By Ahmed Aboulenein
WASHINGTON (Reuters) -The United States will boost its stockpile of at-home COVID-19 tests, ordering more than 100 million tests from domestic manufacturers, the White House said on Thursday, but warned it was a short-term solution.
President Joe Biden’s administration has repeatedly and unsuccessfully asked Congress for more pandemic money. It said last week it would request $22.4 billion in emergency funding for COVID-19 relief ahead of a potential case surge in autumn.
“The Administration is acting, within its limited funding, to increase the supply of at-home COVID-19 tests in the Strategic National Stockpile (SNS) by purchasing over 100 million additional at-home, rapid tests from domestic manufacturers,” the White House said in a statement.
The administration has warned it would be unable to provide enough tests, vaccines and treatments without more funding. Thursday’s announcement comes a week after it suspended orders of free tests from its COVIDTests.gov website as of Sept. 2.
“While insufficient to adequately replenish our existing stockpile of at-home tests, this procurement will help meet some testing needs in the months ahead and will put us in a better position to manage a potential increase in testing demand this fall and winter,” the White House said of the new tests.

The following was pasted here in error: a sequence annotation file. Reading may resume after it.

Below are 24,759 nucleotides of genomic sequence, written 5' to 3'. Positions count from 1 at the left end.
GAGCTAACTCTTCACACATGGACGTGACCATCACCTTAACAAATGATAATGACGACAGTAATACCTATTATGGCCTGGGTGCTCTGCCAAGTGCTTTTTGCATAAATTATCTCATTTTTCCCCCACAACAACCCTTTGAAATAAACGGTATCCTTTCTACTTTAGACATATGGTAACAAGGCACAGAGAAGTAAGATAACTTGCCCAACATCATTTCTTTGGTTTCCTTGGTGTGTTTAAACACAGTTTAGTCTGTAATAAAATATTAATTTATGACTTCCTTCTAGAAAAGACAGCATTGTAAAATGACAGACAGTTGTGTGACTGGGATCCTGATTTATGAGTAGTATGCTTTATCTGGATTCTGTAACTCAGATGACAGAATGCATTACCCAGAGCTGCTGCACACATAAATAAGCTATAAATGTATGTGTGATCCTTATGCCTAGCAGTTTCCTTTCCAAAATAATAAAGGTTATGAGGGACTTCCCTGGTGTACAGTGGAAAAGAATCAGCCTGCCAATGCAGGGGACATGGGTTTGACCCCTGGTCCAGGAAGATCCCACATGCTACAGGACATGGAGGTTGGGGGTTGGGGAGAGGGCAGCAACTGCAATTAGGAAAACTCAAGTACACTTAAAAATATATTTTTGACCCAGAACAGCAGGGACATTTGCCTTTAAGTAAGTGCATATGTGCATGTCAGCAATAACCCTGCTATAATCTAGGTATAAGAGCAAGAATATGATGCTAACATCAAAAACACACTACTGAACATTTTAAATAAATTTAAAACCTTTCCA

It did not say if ordering from COVIDTests.gov, through which 600 million tests have been delivered, would resume as a result. It said last week that orders through the website would resume if Congress provides funding.
The administration is also launching a telehealth “Test to Treat” program that will allow people in 15 rural and high-risk communities to get tests delivered to their homes, use telehealth to consult a clinician, and get antiviral treatments prescribed and delivered if necessary at no cost, it said.
There are currently 2,800 “Test to Treat” sites where people can be tested at a pharmacy and immediately receive free pills if they test positive.
(Reporting by Ahmed Aboulenein in WashingtonAdditional reporting by Rami Ayyub and Susan Heavey in WashingtonEditing by Matthew Lewis)